Consumerism in Twentieth-Century Britain: The Search for a Historical Movement

Consumerism in Twentieth-Century Britain: The Search for a Historical Movement

Consumerism in Twentieth-Century Britain: The Search for a Historical Movement

Consumerism in Twentieth-Century Britain: The Search for a Historical Movement


The first comprehensive history of consumerism as an organized social and political movement, this book explores consumer movements, ideologies and organizations in twentieth-century Britain. It explores the history of organizations such as the Co-operative movement and the Consumers' Association and analyzes the role of the National Consumer Council, the Office of Fair Trading, and international consumer organizations as well as the growth of ethical consumerism. A major contribution to the topic of the role of consumption in modern society, it will be essential reading for historians of twentieth-century Britain.


Consumption, consumerism, consuming, price and material culture are all crucial to our understandings of twentieth-century history. They must be accorded the same historical significance as notions of production, work, the wage and perhaps all the ideologies associated with a productivist mentality. in the final analysis, they are perhaps more important: as one recent historian of twentieth-century American commercialism put it, 'consumerism was the [ism] that won'. We are all consumers now. Yet to herald the triumph and all-pervasive nature of consumer society is not to deny the diversity of consumerist visions of society and culture, as well as of the economy, the state, politics and government. Smith's adage that 'consumption is the sole end and purpose of all production' is oft repeated to remind us of the centrality of the commodity to modern life, but it actually misses its true significance. Consumption has been one of the most recurring means by which citizens have moulded their political consciousness and shaped their political organisations, as well as being one of the main acts around which governments have focussed their policies and interventions. in twentieth-century Britain, the politics of consumption has offered itself as a persistent 'middle' or 'third way' solution to a party political system dominated by the interests of manufacturers and workers. This is what unites all the individuals, groups and institutions to be covered within this book, most of whom can be located under the admittedly large umbrella of social democracy and democratic socialism. Consumption has inspired an important socio-political movement over the last one hundred years, though it has not followed the same shape or trajectory as those usually associated with labour and capital.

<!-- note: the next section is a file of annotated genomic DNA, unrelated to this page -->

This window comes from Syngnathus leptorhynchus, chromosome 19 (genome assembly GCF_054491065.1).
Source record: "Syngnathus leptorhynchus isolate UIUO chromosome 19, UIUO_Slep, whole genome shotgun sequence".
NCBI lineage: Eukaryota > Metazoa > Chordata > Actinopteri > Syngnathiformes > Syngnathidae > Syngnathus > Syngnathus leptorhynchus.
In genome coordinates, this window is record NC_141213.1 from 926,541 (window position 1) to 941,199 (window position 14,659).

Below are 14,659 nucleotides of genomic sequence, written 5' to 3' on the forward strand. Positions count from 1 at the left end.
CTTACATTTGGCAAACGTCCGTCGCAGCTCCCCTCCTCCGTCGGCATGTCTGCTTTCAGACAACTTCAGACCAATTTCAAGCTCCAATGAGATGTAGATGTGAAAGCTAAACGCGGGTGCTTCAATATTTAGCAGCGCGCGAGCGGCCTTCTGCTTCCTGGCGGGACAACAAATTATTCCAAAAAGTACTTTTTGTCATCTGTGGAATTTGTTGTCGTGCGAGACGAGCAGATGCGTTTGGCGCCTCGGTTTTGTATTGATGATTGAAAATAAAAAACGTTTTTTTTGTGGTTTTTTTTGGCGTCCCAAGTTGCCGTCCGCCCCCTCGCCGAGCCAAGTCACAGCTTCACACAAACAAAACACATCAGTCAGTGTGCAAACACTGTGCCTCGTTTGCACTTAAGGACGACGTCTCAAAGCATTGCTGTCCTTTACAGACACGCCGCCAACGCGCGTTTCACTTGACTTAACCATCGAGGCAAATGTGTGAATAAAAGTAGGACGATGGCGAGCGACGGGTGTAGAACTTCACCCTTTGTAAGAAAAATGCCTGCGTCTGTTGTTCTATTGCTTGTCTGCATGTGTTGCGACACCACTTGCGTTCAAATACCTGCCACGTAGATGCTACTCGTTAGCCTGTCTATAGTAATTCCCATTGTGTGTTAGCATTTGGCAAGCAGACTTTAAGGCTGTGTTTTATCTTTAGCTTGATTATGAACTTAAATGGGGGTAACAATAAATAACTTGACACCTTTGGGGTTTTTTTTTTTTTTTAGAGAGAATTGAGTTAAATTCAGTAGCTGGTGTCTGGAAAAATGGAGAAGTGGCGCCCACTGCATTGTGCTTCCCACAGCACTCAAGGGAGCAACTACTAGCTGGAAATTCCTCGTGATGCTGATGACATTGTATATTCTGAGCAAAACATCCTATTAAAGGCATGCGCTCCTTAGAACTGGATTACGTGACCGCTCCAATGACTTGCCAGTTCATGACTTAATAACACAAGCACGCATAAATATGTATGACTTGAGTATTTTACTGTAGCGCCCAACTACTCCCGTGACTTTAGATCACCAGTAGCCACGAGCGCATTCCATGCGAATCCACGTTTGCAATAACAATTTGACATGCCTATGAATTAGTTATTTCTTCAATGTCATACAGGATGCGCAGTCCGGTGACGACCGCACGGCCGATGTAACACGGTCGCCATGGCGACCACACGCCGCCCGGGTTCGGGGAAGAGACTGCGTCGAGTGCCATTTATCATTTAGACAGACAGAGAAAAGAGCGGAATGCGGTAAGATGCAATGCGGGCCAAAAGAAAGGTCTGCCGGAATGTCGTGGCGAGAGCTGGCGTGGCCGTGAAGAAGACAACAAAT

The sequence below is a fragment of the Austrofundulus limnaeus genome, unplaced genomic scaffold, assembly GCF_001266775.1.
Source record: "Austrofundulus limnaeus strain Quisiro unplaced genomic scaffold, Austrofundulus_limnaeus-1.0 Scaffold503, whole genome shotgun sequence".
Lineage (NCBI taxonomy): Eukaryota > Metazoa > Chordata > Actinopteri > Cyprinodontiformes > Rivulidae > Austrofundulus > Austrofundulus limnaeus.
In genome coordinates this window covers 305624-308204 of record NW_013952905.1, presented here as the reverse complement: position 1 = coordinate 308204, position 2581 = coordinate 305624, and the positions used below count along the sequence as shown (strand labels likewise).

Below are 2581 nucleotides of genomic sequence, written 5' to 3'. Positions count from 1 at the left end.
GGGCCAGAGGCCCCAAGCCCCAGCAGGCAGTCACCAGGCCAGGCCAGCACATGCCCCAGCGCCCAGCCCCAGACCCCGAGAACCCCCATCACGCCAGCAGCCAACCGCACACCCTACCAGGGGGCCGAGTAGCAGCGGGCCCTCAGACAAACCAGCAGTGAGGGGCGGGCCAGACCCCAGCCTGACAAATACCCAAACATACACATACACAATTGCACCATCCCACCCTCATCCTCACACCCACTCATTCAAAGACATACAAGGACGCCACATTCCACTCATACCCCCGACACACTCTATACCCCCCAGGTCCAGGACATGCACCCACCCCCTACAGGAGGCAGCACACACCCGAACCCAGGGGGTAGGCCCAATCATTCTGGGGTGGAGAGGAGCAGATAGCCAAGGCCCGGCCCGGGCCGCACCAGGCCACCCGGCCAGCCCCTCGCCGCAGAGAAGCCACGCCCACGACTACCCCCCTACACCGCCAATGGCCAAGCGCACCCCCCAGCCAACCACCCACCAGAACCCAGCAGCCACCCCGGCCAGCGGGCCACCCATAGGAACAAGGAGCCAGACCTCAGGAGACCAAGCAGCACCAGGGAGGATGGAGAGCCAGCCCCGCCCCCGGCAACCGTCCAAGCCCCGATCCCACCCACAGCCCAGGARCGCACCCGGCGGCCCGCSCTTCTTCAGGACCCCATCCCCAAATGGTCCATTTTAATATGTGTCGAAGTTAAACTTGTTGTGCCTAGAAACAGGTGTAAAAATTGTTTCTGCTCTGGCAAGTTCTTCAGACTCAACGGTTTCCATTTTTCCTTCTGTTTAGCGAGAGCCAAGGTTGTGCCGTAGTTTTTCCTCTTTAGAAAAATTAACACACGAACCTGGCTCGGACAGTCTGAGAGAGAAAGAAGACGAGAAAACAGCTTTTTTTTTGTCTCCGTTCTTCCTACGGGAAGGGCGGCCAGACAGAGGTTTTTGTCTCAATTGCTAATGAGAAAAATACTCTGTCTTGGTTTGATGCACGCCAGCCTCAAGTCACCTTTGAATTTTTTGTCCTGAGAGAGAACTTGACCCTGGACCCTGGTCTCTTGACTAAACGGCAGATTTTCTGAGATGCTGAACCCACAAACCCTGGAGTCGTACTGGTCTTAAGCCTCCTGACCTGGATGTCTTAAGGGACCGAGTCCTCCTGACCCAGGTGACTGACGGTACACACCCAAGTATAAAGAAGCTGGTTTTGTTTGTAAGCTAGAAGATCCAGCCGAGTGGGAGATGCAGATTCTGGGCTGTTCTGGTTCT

Consumerism therefore does not simply involve the story of the success of one culture, one economy or one way of life. Consumerism is a mobilising force at the heart of twentieth-century social and political history.

G. Cross, An All-Consuming Century: Why Commercialism Won in Modern America (NY,
2000), p. 1.

A. Smith, The Wealth of Nations (1776; Chicago, 1976), vol. 2, p. 179.

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